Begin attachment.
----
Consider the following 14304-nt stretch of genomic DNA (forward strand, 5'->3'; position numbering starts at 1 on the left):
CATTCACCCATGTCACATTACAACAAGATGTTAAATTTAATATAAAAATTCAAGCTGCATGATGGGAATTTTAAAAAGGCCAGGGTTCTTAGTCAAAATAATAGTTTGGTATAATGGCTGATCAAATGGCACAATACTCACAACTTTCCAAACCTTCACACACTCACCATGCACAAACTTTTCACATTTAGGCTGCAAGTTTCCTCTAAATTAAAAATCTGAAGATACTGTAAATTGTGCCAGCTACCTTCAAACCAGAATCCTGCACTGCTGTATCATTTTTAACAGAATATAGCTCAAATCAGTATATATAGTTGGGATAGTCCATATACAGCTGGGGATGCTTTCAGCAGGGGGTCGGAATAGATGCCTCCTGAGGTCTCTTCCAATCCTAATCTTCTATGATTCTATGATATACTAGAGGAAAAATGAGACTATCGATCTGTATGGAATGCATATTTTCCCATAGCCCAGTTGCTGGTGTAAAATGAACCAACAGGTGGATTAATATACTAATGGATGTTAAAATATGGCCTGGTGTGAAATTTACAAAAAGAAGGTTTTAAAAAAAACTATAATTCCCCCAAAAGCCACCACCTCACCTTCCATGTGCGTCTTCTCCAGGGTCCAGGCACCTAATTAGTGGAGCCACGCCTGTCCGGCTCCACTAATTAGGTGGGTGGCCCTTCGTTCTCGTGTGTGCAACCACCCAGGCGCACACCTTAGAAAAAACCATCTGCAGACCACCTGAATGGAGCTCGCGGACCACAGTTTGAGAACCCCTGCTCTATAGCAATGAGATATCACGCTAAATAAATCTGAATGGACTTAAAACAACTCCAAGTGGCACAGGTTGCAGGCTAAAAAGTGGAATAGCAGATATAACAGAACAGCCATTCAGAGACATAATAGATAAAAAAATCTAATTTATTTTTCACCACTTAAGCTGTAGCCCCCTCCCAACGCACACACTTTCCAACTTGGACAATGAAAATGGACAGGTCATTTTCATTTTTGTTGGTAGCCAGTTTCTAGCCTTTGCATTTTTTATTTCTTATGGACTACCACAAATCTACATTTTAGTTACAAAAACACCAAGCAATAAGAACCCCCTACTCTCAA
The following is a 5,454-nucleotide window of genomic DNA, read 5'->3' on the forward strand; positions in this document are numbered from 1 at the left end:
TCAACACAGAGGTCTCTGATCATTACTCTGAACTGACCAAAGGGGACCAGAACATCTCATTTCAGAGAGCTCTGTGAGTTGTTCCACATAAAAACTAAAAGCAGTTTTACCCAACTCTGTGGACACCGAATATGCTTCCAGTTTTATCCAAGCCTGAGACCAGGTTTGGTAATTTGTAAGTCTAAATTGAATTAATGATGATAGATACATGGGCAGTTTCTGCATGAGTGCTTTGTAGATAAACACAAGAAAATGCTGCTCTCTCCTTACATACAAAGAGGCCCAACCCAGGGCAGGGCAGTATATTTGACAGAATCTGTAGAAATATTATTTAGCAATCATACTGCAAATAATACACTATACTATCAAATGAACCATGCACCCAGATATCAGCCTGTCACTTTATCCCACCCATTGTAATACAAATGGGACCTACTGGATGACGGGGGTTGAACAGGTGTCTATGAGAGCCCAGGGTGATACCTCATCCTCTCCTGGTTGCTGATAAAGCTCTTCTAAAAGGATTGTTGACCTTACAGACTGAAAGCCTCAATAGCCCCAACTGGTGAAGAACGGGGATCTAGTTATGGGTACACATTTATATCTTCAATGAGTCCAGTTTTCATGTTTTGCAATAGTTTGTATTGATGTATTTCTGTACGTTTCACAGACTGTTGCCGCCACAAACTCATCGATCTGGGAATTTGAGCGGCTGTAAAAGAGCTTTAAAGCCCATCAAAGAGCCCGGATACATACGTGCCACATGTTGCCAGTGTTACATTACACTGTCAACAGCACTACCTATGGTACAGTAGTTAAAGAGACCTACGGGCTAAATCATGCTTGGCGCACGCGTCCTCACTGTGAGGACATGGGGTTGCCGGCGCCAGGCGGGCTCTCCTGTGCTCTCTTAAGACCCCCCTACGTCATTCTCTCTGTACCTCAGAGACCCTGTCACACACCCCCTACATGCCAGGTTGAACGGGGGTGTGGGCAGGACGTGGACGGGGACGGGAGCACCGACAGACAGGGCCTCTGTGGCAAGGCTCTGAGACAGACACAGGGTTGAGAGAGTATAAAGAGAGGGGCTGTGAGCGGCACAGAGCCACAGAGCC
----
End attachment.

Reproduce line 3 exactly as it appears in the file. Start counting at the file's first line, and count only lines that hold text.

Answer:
The following is a 5,454-nucleotide window of genomic DNA, read 5'->3' on the forward strand; positions in this document are numbered from 1 at the left end: